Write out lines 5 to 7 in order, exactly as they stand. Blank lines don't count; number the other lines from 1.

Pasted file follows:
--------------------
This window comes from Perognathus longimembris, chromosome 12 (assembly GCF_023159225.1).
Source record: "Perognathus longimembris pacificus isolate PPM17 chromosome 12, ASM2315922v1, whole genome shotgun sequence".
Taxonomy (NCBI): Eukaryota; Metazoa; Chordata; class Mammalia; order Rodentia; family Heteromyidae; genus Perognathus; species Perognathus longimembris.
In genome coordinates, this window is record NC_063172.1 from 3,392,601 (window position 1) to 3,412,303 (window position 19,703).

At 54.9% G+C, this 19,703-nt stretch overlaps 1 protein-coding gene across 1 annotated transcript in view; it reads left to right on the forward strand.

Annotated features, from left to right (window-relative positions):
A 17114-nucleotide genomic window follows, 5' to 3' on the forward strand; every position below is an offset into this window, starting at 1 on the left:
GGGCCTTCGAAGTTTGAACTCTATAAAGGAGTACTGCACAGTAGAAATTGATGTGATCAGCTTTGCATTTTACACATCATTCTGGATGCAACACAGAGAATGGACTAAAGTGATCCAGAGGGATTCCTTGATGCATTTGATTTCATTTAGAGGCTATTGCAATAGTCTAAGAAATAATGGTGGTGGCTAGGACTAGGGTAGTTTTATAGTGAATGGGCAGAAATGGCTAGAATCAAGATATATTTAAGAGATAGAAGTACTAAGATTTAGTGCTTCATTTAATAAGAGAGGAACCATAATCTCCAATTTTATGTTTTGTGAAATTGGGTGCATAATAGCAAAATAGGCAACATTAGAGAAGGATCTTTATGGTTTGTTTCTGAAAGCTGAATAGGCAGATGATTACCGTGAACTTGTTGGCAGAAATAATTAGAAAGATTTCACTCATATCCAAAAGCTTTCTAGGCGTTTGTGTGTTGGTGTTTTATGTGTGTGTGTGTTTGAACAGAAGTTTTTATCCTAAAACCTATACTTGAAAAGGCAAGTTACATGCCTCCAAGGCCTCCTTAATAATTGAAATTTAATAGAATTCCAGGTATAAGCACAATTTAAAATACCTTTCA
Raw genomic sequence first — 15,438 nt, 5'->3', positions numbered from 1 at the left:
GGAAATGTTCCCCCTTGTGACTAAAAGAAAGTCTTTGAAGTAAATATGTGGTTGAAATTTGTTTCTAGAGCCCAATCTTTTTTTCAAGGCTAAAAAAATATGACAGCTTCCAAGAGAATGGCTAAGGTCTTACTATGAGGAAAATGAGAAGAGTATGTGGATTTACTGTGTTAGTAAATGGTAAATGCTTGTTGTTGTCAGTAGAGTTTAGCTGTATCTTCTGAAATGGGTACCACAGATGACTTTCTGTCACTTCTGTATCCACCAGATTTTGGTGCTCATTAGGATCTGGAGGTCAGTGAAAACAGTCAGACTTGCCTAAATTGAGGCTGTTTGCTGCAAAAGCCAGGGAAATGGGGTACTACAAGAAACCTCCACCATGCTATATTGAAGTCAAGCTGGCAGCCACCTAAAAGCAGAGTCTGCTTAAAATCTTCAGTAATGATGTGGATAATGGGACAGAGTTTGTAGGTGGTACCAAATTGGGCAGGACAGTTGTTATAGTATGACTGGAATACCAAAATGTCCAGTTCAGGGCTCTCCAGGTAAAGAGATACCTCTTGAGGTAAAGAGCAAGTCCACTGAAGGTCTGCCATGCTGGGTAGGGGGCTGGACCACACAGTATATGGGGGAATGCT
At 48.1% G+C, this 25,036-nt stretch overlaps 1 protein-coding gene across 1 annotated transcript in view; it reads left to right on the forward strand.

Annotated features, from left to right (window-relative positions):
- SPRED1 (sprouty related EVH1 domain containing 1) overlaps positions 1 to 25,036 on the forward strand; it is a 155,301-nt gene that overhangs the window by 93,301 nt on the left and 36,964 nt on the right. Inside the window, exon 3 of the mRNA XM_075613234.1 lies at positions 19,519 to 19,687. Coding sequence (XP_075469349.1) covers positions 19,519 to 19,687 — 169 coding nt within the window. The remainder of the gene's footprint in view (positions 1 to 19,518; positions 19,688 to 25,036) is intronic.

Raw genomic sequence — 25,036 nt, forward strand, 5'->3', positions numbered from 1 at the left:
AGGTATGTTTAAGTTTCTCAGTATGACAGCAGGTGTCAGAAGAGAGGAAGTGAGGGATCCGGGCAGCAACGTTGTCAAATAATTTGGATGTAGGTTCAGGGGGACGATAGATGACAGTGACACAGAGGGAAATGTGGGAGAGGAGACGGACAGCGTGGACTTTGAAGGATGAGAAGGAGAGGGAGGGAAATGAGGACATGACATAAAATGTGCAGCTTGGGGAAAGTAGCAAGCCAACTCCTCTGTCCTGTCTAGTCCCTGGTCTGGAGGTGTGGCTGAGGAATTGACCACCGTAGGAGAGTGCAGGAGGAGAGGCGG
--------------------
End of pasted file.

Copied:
At 54.9% G+C, this 19,703-nt stretch overlaps 1 protein-coding gene across 1 annotated transcript in view; it reads left to right on the forward strand.

Annotated features, from left to right (window-relative positions):
A 17114-nucleotide genomic window follows, 5' to 3' on the forward strand; every position below is an offset into this window, starting at 1 on the left: